Different thinking for a resilient Australia

Australians proudly display their resilience when they band together during a crisis and then stoically move on. In rural and remote communities, resilience is a required and highly prized commodity. However, the frequency and concurrency of national crises are ‘eroding our ability to respond and fatiguing our emergency management response systems’. Four years of fires, Covid-19, supply-chain impacts and flooding have left us exhausted and overstretched, and yet we continue to be overly reliant on individual and community resilience.

Australia has experienced so many adverse events, affecting so many people, over such an intense period, that ‘resilience’ is now the word we often hear. It gets applied to everything from the state of our health system and building standards to educational programs and, of course, disaster preparedness and recovery. Its use in our discourse perhaps comes only second in frequency to ‘unprecedented’.

We expect Australians to be stoic, but at what cost? In 2021–22, a survey found that 16.8% of Australians suffered from anxiety, which is an increase from 13% in 2017–18—a trend that is cause for concern. While there are many reasons for these results, the links with our national resilience shouldn’t be understated.

Governments at all levels are now focusing on ‘resilience’, but clarity about what is required at the grassroots level continues to elude them. Commonly this resilience focus is associated with disaster or crisis response. The problem with that is the inherent emphasis on reactively fixing a problem rather than creating an environment where the impact of crises—natural or otherwise—could be eliminated or significantly curtailed.

Despite active use of words such as ‘preparedness’ and ‘mitigation’, the focus on disaster response continues to be at the expense of regional pre-disaster prosperity, sustainability and resilience. One of the regions in which that effect is particularly pronounced is northern Australia.

We rely on the north for so much. The region has geostrategic importance for our national security, and through its natural resources it contributes disproportionately to Australia’s economy. However, the adverse impact of national challenges on the north is often more apparent given its fragile infrastructure and the boom-and-bust economic cycles and extreme seasonal climate variation.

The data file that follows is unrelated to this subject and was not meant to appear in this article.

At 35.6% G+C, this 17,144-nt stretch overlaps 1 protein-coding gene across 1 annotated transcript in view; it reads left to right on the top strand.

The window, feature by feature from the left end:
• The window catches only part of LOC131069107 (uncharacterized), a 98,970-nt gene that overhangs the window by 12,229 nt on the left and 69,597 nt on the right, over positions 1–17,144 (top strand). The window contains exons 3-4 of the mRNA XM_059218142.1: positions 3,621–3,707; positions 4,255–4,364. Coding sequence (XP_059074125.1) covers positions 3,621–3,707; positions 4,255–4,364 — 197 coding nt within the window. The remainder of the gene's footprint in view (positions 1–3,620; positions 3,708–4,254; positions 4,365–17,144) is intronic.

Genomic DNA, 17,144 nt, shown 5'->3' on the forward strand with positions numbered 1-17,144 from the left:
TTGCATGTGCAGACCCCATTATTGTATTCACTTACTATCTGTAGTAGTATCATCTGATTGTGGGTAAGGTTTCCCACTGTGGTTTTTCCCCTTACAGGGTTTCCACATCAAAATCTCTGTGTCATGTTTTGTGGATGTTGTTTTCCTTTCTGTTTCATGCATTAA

The findings of the defence strategic review are now with the government for consideration. We’ll soon know the implications for the north of the defence organisation’s meeting ‘the estate, infrastructure, disposition, logistics and security investments required to provide Australia with the Defence force posture required’ and meeting its ‘preparedness, and mobilisation needs’. The success of defence operations in the north is dependent on addressing key questions missing in the resilience conversation: what outcome is needed from a focus on resilience, and how will a resilience outcome will be achieved?

In the past, I’ve noted that in the north, and any other remote region for that matter, its ‘not about spending more money; it’s about embracing modern nation-building through cross-jurisdictional and cross-sectoral collaboration that achieves more effective multi-use—and multi-user—outcomes’. I’ve also noted that whole-of-community capability is needed in the north, which requires collaboration by governments, businesses and communities to establish sustainable capability.

One can’t help but wonder how the plethora of state, territory and federal ‘resilience’ entities, and those with ‘resilience’ hidden in their mandate statements, will achieve the level of collaborative change required. There’s no need to ponder too long, though. Hints to the answer lie in published government reports and updates that continue to focus on sectors (such as industry, health or agriculture) or segments of the population (adolescents or employees, for example).

Understanding the northern context is key. While northern Australia comprises 53% of Australia’s land mass, it is home to 5.3% of the national population. It has a median age of 35–39 years, and 16% of northern Australia’s population is Indigenous compared to 2.6% nationally. It is home to seven world heritage sites, produces more than 94% of Australia’s bananas and 93% of Australia’s mangoes, and makes up 90% of Australia’s live cattle exports. These facts represent a different operating environment to that of southern Australia.

However, it’s also important to appreciate that one size won’t fit all. The needs of Darwin are different to those of remote areas of the Northern Territory, which are different to the needs of Cairns and Broome. Those operating at the local level appreciate this best, but they struggle to navigate the federated system of government and the supporting (and burgeoning) ‘resilience’ bureaucracies.

Resilience won’t be achieved if local communities continue to be required to compete with each other for one-off, sector-specific federal or state grants. Sustained investment is needed that taps into local strengths and supports nation-building opportunities.

There’s a need to disrupt the outdated thinking and divert governments off the well-worn but ineffective track.

To achieve Australia’s security outcomes, we need to drive economic and social prosperity in the north through a co-designed national framework that guides whole-of-region and whole-of-nation thinking, encourages regional operating models and fosters investment in robust, local physical and social infrastructure.

While pieces of this puzzle do exist, more effort is needed to complete the picture and ensure it is sustained.